In the words of Miley Cirus: You’re a twee-tie.
Twitter is the new way to “non-verbally” communicate. It’s the definition of social networking in its most valuable form. Or is it? Social networking has changed society’s view of this new form of communication so much, it’s tough to determine if it’s really as good as it’s made out to be.
Twitter isn’t like Facebook, but it’s not so much MySpace either. It’s more of a simple way to stay connected through one simple concept.
The only question twitter asks is simply “What are you doing?”
The Web site claims that this is the first thought that comes to your mind when you indulge in conversation with someone.
The site is for anyone, so there aren’t any specifications. If you’re at work, it’s a simple way to pull some attention from the work you’re doing and quickly blog about what you’re doing. It’s a seemingly easy way to distract yourself from any homework or potential studying.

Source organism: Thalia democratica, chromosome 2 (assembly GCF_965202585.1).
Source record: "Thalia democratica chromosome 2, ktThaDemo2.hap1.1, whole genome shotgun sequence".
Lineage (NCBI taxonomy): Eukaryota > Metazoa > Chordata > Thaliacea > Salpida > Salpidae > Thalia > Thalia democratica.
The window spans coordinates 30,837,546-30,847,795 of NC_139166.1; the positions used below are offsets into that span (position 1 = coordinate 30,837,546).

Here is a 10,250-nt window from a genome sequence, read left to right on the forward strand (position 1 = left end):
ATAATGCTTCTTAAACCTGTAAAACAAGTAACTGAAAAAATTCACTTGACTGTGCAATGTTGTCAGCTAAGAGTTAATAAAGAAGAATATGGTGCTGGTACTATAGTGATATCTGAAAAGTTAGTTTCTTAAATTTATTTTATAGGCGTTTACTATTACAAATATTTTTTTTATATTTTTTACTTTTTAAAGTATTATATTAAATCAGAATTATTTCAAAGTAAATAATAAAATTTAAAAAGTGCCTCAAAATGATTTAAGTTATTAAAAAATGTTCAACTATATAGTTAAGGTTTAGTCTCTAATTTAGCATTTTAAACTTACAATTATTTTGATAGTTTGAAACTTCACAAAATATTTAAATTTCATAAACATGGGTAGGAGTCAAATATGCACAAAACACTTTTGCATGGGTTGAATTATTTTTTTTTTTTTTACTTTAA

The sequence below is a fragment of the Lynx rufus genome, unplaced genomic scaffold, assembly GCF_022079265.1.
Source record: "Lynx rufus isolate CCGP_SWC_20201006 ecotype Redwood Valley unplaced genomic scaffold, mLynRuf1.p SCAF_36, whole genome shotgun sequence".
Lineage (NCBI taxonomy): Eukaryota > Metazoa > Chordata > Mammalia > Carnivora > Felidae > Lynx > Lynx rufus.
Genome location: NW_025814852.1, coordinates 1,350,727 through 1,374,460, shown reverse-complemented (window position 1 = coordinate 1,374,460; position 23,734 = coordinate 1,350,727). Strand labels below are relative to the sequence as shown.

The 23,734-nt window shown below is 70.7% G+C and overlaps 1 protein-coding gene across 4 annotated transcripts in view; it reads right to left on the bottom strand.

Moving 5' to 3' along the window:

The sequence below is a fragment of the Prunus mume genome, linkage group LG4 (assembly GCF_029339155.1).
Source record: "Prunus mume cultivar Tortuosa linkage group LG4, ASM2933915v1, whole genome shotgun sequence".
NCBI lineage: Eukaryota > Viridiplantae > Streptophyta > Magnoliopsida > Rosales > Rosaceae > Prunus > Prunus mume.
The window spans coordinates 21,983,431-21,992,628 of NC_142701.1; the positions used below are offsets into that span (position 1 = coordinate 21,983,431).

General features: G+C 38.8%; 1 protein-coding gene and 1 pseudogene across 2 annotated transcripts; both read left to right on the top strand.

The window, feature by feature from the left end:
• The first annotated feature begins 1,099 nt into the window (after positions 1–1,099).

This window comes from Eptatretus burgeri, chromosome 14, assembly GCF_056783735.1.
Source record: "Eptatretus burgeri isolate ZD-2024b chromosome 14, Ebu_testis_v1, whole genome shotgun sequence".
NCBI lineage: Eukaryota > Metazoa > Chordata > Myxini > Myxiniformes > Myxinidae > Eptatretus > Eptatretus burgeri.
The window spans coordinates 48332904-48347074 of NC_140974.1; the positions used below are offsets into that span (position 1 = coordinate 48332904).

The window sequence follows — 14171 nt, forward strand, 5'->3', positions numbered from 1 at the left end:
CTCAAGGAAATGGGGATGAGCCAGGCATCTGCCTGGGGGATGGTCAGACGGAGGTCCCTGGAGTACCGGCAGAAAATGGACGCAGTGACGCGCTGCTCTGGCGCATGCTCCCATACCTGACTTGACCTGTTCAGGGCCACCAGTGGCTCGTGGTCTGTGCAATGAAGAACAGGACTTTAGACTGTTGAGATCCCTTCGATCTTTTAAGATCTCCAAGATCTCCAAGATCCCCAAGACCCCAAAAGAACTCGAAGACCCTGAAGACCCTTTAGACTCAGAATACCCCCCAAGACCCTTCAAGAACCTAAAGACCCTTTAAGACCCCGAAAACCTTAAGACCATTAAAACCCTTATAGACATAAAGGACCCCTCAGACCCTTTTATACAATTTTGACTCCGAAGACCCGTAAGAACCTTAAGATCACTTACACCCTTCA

If you’re interested in what’s on everyone else’s mind, you can even have network notifications with alerts that update you when they update their status. But don’t worry, you can add preset times when you don’t want to be interrupted.
The site does raise a more in-depth question. Is this on the verge of being a bit too much? Facebook allows you to update a status on the site, as does MySpace. You can even do it by mobile applications if you want. But Twitter is a Web site with a purpose solely of updating a status all of the time. That seems like it could get a little redundant.
Even though it’s questionable, a few celebs, including Miley Cyrus, have definitely taken a liking to their Twitter sites. Cyrus used the Twitter LiveChat feature to upload a video to inform all the people out there using Twitter that they are missing out on their daily fix of Twitter lingo.
She goes on in the instructional video by telling people to ditch the word chat and instead use the word “twat.” She adds, “You’re not a sweetie, you’re a ‘tweetie.'”
Maybe you’ll like Twitter. Maybe you won’t. Or maybe you’ll find a quicker way to find out what someone is doing.